Although it came too late in the year for its impact to be measured, the show still retained its attraction, evidenced by the fact that the greatest spikes in traffic on the website occurred around the time it was launched, but with more shows coming out Coke Studio is becoming more of a niche enjoyment. There is a feeling that Rohail Hyatt’s iconic show will not retain its crown as the most popular music show.
Many people have been clamouring that Nescafe Basement will be the program replacing it. The show had a much better second season, but none of its songs made it into the top 100, which isn’t too bad considering how new it is. However, in my opinion NB will not be the show taking the top spot. That crown will almost definitely belong to Pakistan Idol in 2014, as its mix of reality TV, controversial judges and a truly national scope make it ideal for generating a lot of hype. I hope that the quality of music will also be good, although I highly doubt that will be the case.
Other notable entrants on the list are Sajjad Ali and Bilal Saeed. For Sajjad, only Har Zulm was in the top 50, coming in at #12 while three other songs came in at 81, 97 and 99 respectively. Bilal Saeed had five entries on the list, the highest of which was the page for his full album coming in at 30. That is quite an achievement, and it seems to be the most popular album overall amongst Pakium readers.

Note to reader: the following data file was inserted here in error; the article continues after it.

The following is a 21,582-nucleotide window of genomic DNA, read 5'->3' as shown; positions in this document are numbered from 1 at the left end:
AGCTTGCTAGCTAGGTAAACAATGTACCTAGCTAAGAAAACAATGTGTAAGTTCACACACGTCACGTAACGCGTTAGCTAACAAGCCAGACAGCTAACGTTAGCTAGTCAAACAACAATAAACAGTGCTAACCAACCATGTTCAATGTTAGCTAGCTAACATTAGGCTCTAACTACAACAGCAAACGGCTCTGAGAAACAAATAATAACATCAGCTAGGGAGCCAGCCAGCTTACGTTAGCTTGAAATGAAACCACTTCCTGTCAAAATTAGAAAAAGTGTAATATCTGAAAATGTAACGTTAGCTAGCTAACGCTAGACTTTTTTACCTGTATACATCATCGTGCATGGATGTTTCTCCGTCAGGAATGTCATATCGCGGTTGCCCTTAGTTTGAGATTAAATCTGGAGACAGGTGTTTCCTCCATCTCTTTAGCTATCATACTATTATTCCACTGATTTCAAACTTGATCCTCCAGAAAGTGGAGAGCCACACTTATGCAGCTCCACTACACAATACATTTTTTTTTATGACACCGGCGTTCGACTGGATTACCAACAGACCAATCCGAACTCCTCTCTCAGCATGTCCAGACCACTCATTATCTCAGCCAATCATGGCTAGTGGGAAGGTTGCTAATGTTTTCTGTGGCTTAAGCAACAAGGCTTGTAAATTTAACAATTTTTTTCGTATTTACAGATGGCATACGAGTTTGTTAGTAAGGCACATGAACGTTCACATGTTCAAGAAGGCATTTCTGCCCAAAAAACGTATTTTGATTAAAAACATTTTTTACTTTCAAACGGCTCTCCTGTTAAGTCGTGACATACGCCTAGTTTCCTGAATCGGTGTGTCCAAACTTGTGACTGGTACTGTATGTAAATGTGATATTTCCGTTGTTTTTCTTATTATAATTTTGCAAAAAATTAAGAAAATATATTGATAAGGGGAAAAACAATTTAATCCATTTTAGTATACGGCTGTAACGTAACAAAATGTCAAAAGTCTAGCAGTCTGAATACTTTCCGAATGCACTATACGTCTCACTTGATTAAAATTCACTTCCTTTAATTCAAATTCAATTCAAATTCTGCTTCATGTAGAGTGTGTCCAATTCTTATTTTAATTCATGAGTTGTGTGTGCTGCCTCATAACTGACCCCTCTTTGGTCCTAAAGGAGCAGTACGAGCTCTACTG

On a side note, the first big hit of 2014 was Mathira’s Jhoota, which clocked over 11,000 hits in just one day! To put that into context, the video got enough hits in 24 hours to have come in at #40 on the 2013 list. At this rate, it would only take 5 days for the song to beat the number of hits Burger-e-Karachi got to come in at #1 last year, though I think it would lose steam within a week.
What was a bit disappointing to see in the top 100 was that outside of Young Stunners, very few independent, unsigned, non sponsored acts made it on the popularity charts. Of course, looking at the number of page hits does not equal critical quality, but we all should try to make more of an effort to share and support acts which aren’t big time stars, or related to movies and TV shows.
Also disappointing to see was the lack of appearances by Quratulain Baluoch, one of the stars of 2012 who showed up on the list only twice, with the highest ranked page being pictures of her accident.
But for me, the song that won the year was Taher Shah’s Eye 2 Eye. It was the first time a Pakistani song went viral on a global level, and while it did little to nothing for how Pakistani music was perceived, it was delightful to see something so random and bizarre make it to the global consciousness. Let’s hope the coming year continues to offer such oddities, and that next year we have another unknown band storming the top positions.